I waited until I felt the time was right to tell them, and then I said I had something I wanted to talk about with them, so we went into the living room and sat down. I was so nervous and scared. My sons and I have always been very close and I knew in my heart that they would always love me, but there was stillthat nagging doubt in the back of my mind because of all the friends I’ve known who were disowned by their families. So I gave them each their letter and said we’d talk after they read them. And then I sat and waited, my mind racing with a million different thoughts, hoping and praying they would still love me.
I was sitting on the couch next to my oldest son, and after a few minutes he reached over and grabbed my hand and held it. That brought tears to my eyes because I knew things were going to be okay. Even now after all these years I still get teary-eyed thinking about that moment. After they finished reading we talked and they had lots of questions, and it took a while for everything to sink in. But they told me they loved me and just wanted me to be happy and nothing would ever change that. I felt like the weight of the world had been lifted off my shoulders.
After that there was a period of adjustment while we figured out what we were comfortable with. It’s not like I immediately ditched all my male clothes and started wearing dresses all the time. It was a gradual process of transitioning from male to being more feminine and letting them get used to that. Eventually I went out in public with my oldest son, which proved to be a bit of a challenge because hewas very protective of me and would not hesitate to get in someone’s face if they stared or made a comment, which was a big problem because confrontation was the last thing I wanted. But we eventually came to an understanding that confrontation was not the way to handle those situations. And then once I was living full time as a women we were all comfortable going out in public together and it just became what was normal for us. So it was a process and it took time, but everything worked out really well in the end.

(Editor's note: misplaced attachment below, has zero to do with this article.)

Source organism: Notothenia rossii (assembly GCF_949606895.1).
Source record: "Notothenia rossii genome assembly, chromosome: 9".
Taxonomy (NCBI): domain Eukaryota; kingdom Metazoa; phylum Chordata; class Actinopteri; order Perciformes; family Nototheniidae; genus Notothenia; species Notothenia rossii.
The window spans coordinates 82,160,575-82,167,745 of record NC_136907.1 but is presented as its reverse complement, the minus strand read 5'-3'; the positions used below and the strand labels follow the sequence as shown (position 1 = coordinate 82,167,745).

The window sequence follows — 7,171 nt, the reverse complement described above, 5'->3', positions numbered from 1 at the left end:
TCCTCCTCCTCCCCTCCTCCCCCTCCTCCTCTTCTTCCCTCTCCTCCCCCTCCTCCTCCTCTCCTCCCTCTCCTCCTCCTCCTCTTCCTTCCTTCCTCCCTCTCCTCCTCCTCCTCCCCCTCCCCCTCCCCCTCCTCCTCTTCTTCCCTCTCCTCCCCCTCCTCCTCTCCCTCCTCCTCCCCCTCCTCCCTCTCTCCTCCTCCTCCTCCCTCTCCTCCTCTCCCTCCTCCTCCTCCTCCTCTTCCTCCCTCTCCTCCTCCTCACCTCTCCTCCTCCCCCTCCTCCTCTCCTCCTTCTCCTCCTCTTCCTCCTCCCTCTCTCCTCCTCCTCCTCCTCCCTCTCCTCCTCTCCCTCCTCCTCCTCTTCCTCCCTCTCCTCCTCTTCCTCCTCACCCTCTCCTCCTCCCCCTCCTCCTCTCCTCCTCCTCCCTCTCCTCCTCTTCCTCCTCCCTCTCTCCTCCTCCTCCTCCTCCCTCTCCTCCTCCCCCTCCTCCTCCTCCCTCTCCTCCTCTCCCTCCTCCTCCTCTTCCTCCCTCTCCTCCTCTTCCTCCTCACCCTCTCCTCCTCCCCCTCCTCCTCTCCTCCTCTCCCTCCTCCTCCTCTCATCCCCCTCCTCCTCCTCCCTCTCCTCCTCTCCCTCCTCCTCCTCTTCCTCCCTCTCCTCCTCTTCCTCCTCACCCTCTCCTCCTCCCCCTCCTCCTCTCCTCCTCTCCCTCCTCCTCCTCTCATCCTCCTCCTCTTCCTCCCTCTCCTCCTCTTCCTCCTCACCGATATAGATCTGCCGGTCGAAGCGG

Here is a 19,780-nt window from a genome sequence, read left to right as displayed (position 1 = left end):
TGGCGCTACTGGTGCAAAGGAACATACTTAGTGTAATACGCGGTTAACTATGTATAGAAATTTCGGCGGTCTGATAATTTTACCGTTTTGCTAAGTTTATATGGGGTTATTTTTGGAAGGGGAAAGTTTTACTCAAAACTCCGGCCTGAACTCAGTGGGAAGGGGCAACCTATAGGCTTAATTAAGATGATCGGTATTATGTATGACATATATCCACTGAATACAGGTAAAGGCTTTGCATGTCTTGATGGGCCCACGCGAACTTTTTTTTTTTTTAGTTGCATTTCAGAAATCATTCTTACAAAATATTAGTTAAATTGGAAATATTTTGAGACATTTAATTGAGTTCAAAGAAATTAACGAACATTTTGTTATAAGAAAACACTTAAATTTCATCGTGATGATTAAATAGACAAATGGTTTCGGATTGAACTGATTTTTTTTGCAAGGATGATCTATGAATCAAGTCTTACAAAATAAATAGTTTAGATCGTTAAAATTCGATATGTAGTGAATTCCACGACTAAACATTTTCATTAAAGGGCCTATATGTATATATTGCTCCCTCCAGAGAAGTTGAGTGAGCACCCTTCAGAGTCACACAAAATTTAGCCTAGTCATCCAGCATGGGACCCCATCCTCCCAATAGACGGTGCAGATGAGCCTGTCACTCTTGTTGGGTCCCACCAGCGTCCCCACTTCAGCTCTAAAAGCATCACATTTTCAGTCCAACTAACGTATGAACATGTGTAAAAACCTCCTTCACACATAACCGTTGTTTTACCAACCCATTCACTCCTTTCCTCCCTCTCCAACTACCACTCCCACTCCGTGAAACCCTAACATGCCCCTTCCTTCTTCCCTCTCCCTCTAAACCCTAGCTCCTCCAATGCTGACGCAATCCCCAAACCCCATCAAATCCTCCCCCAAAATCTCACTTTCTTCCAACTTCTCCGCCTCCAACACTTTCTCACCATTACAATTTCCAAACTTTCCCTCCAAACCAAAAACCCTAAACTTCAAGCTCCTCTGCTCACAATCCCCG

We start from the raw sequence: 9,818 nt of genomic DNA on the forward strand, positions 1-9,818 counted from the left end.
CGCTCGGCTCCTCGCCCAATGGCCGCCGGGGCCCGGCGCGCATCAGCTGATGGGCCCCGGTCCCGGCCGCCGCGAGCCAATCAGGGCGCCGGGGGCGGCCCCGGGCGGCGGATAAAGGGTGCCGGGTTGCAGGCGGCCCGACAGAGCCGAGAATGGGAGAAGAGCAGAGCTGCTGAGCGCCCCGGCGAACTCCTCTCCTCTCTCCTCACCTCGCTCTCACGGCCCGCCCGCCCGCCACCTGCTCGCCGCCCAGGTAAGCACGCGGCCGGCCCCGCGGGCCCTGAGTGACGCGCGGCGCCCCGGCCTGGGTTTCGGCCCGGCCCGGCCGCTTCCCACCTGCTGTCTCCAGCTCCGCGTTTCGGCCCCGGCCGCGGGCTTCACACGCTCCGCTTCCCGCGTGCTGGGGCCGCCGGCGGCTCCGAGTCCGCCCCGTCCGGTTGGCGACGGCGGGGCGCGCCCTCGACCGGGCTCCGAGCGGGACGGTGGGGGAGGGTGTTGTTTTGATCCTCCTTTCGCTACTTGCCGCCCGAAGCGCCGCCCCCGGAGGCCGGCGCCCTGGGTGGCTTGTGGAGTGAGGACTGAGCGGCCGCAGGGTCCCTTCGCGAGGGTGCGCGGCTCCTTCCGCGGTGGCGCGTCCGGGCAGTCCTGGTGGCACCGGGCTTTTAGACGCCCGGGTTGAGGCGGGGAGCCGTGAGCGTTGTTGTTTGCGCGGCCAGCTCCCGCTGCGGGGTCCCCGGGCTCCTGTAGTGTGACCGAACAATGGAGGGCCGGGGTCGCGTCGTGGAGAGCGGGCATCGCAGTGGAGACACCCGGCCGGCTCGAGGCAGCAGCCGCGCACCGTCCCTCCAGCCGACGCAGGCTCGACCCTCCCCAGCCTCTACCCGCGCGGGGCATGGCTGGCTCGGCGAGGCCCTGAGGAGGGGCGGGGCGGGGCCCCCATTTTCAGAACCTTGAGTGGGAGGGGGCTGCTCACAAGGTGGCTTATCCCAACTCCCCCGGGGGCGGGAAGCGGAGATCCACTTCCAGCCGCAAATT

The funny part is that they still call me dad, but use female pronouns, which I’m okay with because I will always be their dad. I try to make sure that they don’t call me dad out in public, but any other time is fine. They’ve had a hard time calling me by my female name, which I understand and it’s not a big dealto me, so I don’t make an issue of it. I could not be more proud of my sons, and not a day goes by that I don’t realize how blessed I am to have them in my life.
When looking back I can see that it wasn’t just me transitioning, it was my family also being part of the transition process, and I think that’s a point which often isn’t acknowledged or understood. While we may be the ones who are undergoing the actual transition, everyone else in our life is also undergoingtheir own unique transition along with us. Parents have to adjust to the “loss” of a son or daughter and accept the new daughter or son they now have, and that is not an easy thing to do. It’s almost akin tothe grieving process after the death of a loved one. For us it’s something we’ve usually known about most of our lives and had all that time to understand and accept, but for everyone else it’s usually totally unexpected and a major shock. As I’ve said before, it’s a process, and it’s not just those of us actually transitioning who are part of that process.